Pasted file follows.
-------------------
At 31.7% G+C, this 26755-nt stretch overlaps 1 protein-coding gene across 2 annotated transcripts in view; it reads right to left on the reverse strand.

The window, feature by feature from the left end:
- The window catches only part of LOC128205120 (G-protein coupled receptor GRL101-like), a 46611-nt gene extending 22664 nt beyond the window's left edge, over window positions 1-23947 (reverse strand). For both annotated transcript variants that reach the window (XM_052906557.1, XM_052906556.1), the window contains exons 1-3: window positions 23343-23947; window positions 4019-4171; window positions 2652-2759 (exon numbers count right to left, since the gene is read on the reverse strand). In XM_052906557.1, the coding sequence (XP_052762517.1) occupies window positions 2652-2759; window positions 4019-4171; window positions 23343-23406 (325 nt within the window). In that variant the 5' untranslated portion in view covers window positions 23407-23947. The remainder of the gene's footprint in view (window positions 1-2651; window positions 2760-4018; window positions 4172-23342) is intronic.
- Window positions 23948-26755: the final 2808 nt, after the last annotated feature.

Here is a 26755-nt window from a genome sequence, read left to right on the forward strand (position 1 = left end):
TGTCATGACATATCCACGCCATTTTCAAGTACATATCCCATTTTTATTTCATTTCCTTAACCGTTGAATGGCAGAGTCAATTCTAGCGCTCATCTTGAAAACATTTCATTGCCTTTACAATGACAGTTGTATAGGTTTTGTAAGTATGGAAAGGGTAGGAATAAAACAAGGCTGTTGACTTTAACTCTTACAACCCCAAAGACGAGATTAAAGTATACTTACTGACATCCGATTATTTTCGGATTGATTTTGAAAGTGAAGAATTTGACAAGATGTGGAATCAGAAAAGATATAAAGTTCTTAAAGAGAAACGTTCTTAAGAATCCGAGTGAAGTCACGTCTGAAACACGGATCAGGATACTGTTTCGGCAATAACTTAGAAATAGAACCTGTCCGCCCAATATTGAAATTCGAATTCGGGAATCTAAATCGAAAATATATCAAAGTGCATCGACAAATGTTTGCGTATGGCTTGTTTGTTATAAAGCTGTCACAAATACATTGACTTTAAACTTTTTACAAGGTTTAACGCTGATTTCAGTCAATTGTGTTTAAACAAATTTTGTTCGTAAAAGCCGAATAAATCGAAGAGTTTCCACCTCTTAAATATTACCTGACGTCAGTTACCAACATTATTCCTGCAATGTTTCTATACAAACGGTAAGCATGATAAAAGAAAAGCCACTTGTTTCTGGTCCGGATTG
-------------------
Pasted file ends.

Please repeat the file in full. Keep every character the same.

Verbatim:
At 31.7% G+C, this 26755-nt stretch overlaps 1 protein-coding gene across 2 annotated transcripts in view; it reads right to left on the reverse strand.

The window, feature by feature from the left end:
- The window catches only part of LOC128205120 (G-protein coupled receptor GRL101-like), a 46611-nt gene extending 22664 nt beyond the window's left edge, over window positions 1-23947 (reverse strand). For both annotated transcript variants that reach the window (XM_052906557.1, XM_052906556.1), the window contains exons 1-3: window positions 23343-23947; window positions 4019-4171; window positions 2652-2759 (exon numbers count right to left, since the gene is read on the reverse strand). In XM_052906557.1, the coding sequence (XP_052762517.1) occupies window positions 2652-2759; window positions 4019-4171; window positions 23343-23406 (325 nt within the window). In that variant the 5' untranslated portion in view covers window positions 23407-23947. The remainder of the gene's footprint in view (window positions 1-2651; window positions 2760-4018; window positions 4172-23342) is intronic.
- Window positions 23948-26755: the final 2808 nt, after the last annotated feature.

Here is a 26755-nt window from a genome sequence, read left to right on the forward strand (position 1 = left end):
TGTCATGACATATCCACGCCATTTTCAAGTACATATCCCATTTTTATTTCATTTCCTTAACCGTTGAATGGCAGAGTCAATTCTAGCGCTCATCTTGAAAACATTTCATTGCCTTTACAATGACAGTTGTATAGGTTTTGTAAGTATGGAAAGGGTAGGAATAAAACAAGGCTGTTGACTTTAACTCTTACAACCCCAAAGACGAGATTAAAGTATACTTACTGACATCCGATTATTTTCGGATTGATTTTGAAAGTGAAGAATTTGACAAGATGTGGAATCAGAAAAGATATAAAGTTCTTAAAGAGAAACGTTCTTAAGAATCCGAGTGAAGTCACGTCTGAAACACGGATCAGGATACTGTTTCGGCAATAACTTAGAAATAGAACCTGTCCGCCCAATATTGAAATTCGAATTCGGGAATCTAAATCGAAAATATATCAAAGTGCATCGACAAATGTTTGCGTATGGCTTGTTTGTTATAAAGCTGTCACAAATACATTGACTTTAAACTTTTTACAAGGTTTAACGCTGATTTCAGTCAATTGTGTTTAAACAAATTTTGTTCGTAAAAGCCGAATAAATCGAAGAGTTTCCACCTCTTAAATATTACCTGACGTCAGTTACCAACATTATTCCTGCAATGTTTCTATACAAACGGTAAGCATGATAAAAGAAAAGCCACTTGTTTCTGGTCCGGATTG